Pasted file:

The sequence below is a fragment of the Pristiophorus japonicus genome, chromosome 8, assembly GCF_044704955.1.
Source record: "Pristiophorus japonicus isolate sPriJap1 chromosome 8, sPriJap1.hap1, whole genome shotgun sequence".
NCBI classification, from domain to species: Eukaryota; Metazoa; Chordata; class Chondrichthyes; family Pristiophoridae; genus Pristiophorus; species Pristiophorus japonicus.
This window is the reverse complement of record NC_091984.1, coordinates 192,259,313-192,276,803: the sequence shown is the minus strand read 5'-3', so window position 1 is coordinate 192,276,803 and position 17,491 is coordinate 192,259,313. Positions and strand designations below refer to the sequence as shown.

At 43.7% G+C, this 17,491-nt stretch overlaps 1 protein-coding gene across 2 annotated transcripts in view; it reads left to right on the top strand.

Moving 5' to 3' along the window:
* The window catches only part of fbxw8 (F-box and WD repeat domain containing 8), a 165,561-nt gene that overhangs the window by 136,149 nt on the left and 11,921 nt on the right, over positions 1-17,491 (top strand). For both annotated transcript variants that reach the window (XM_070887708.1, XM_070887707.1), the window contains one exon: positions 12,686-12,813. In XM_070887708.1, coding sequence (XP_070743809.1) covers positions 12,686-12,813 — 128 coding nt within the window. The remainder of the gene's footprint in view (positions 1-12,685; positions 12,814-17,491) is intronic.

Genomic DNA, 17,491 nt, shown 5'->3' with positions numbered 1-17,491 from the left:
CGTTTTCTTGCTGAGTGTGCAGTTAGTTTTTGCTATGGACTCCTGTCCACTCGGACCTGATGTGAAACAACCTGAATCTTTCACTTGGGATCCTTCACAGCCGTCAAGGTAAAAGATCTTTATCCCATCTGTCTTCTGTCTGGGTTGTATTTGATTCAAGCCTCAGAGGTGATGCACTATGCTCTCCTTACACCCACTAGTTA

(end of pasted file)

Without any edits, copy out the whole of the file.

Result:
The sequence below is a fragment of the Pristiophorus japonicus genome, chromosome 8, assembly GCF_044704955.1.
Source record: "Pristiophorus japonicus isolate sPriJap1 chromosome 8, sPriJap1.hap1, whole genome shotgun sequence".
NCBI classification, from domain to species: Eukaryota; Metazoa; Chordata; class Chondrichthyes; family Pristiophoridae; genus Pristiophorus; species Pristiophorus japonicus.
This window is the reverse complement of record NC_091984.1, coordinates 192,259,313-192,276,803: the sequence shown is the minus strand read 5'-3', so window position 1 is coordinate 192,276,803 and position 17,491 is coordinate 192,259,313. Positions and strand designations below refer to the sequence as shown.

At 43.7% G+C, this 17,491-nt stretch overlaps 1 protein-coding gene across 2 annotated transcripts in view; it reads left to right on the top strand.

Moving 5' to 3' along the window:
* The window catches only part of fbxw8 (F-box and WD repeat domain containing 8), a 165,561-nt gene that overhangs the window by 136,149 nt on the left and 11,921 nt on the right, over positions 1-17,491 (top strand). For both annotated transcript variants that reach the window (XM_070887708.1, XM_070887707.1), the window contains one exon: positions 12,686-12,813. In XM_070887708.1, coding sequence (XP_070743809.1) covers positions 12,686-12,813 — 128 coding nt within the window. The remainder of the gene's footprint in view (positions 1-12,685; positions 12,814-17,491) is intronic.

Genomic DNA, 17,491 nt, shown 5'->3' with positions numbered 1-17,491 from the left:
CGTTTTCTTGCTGAGTGTGCAGTTAGTTTTTGCTATGGACTCCTGTCCACTCGGACCTGATGTGAAACAACCTGAATCTTTCACTTGGGATCCTTCACAGCCGTCAAGGTAAAAGATCTTTATCCCATCTGTCTTCTGTCTGGGTTGTATTTGATTCAAGCCTCAGAGGTGATGCACTATGCTCTCCTTACACCCACTAGTTA